but her spouse, until upon her setting him down I heard her call him dear pug, and found him to be her favourite monkey. A fourth brought a huge bale of cards along with her; and the fifth a Bolonia lap-dog; for her husband, it seems, being a very burly man, she thonght it would be less trouble for her to bring away little Cupid. The next was the wife of a rich usurer, loaden with a bag of gold; she told us that her spouse was very old, and by the course of nature could not expect to live long; and that to show her tender regards for him, she had saved that which the poor man loved better than his life. The next came towards us with her son upon her back, who, we were told, was the greatest rake in the place, but so much the mother's darling, that she left her husband behind with a large family of hopeful sons and daughters, for the sake of this graceless youth.

It would be endless to mention the several persons, with their several loads, that appeared to me in this strange vision. All the place about me was covered with packs of ribbons, brocades, embroidery, and ten thousand other materials, sufficient to have furnished a whole street of toy. shops. One of the women, having a husband, who was none of the heaviest, was bringing him off upon her shoulders, at the same time that she carried a great bundle of Flanders lace under her arm; but finding herself so overloaden, that she could not save both of them, she dropped the good man, and brought away the bundle. In short, I found but one husband among this great mountain of baggage, who was a lively cobler, that kicked and spurred all the while his wife was carrying him on, and, as it was said, he had scarce passed a day in his life without giving her the discipline of the strap.

I cannot conclude my letter, dear Spec, without telling thee one very odd whim in this my dream. I saw, methought, a dozen women employed in bringing off one man; I could not guess who it should be, until upon his nearer approach I discovered thy short phiz. The women all declared that it was for the sake of thy works, and not thy person, that they brought thee off, and that it was on condition that thou shouldst continue the Spectator. If thou thinkest this dream will make a tolerable one, it is at thy service, from,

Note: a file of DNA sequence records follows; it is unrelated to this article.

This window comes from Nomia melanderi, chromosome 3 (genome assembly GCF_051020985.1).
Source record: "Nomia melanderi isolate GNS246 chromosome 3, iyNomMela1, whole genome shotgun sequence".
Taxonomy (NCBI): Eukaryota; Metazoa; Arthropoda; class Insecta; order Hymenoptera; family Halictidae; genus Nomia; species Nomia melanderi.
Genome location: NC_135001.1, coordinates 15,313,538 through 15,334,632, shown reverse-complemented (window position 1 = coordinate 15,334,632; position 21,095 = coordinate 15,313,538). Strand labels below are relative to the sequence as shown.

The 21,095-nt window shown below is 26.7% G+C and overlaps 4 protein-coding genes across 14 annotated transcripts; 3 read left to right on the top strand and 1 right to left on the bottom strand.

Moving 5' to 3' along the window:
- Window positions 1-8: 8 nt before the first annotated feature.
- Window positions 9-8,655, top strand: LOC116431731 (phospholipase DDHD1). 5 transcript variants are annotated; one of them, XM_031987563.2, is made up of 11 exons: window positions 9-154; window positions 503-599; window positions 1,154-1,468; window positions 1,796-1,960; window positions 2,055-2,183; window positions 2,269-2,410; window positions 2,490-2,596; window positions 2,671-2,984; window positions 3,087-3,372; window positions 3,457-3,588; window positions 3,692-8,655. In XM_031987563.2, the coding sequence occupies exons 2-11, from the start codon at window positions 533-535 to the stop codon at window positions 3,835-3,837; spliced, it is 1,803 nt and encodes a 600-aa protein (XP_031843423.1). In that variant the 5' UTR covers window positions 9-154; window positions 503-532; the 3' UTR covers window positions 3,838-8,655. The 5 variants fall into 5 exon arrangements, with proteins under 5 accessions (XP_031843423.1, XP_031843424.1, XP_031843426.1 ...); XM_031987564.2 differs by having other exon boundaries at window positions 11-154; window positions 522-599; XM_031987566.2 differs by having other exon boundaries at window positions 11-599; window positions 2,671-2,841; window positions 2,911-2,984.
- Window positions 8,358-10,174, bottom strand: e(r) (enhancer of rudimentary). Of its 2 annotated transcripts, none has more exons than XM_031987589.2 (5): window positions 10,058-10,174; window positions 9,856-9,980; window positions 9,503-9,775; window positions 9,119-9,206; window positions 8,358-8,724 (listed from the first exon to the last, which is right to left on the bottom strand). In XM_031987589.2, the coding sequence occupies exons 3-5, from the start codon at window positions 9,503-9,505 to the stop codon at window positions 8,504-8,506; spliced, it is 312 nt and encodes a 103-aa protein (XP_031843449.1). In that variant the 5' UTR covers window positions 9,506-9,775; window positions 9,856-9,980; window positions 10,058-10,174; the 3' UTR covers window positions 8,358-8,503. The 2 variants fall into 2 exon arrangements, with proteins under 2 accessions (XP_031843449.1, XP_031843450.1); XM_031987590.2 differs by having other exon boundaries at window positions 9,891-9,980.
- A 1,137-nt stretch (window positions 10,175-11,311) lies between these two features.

Dear Spec,
Thine, sleeping and waking;

Will HONEYCOMB.'

The ladies will see by this letter what I have often told them, that Will is one of those oldfashioned men of wit and pleasure of the town, that shows his parts by raillery on marriage, and one who has often tried his fortune that way without success. I cannot however dismiss this letter, without observing, that the true story on which it is built does honour to the sex, and that, in order to abuse them, the writer is obliged to. have recourse to dream and fiction.

0.

No. 500. FRIDAY, OCTOBER 3, 1712.

-Huc natus adjice septem,
Et totidem juvenes ; et mox generosque nurusque :
Querite nunc, habeat quam nostra superbia causam.

Ovid. Met. vi. 182.
Seven are my daughters of a form divine,
With seven fair sons, an indefective line.
Go, fools, consider this, and ask the cause
From which my pride its strong presumption draws.

CROXAL.

SIR,

• You, who are so well acquainted with the story of Socrates, must have read how, upon his making a discourse concerning love, he pressed his point with so much success, that all the bachelors in his audience, took a resolution to marry by the first opportunity, and that all the married men immediately took horse and galloped home to their wives. I am apt to think your

discourses, in which you have drawn so many agreeable pictures of marriage, have had a very good effect this way in England. We are obliged to you, at least, for having taken off that senseless ridicule, which for many years the witlings of the town have turned upon their fathers and mothers. For my own part, I was born in wedlock, and I do not care who knows it; for which reason, among many others, I should look upon myself as a most insufferable coxcomb, did I endeavour to maintain that cuckoldom was inseparable from marriage, or to make use of husband and wife as terms of reproach. Nay, sir, I will go one step further, and declare to you before the whole world, that I am a married man, and at the same time I have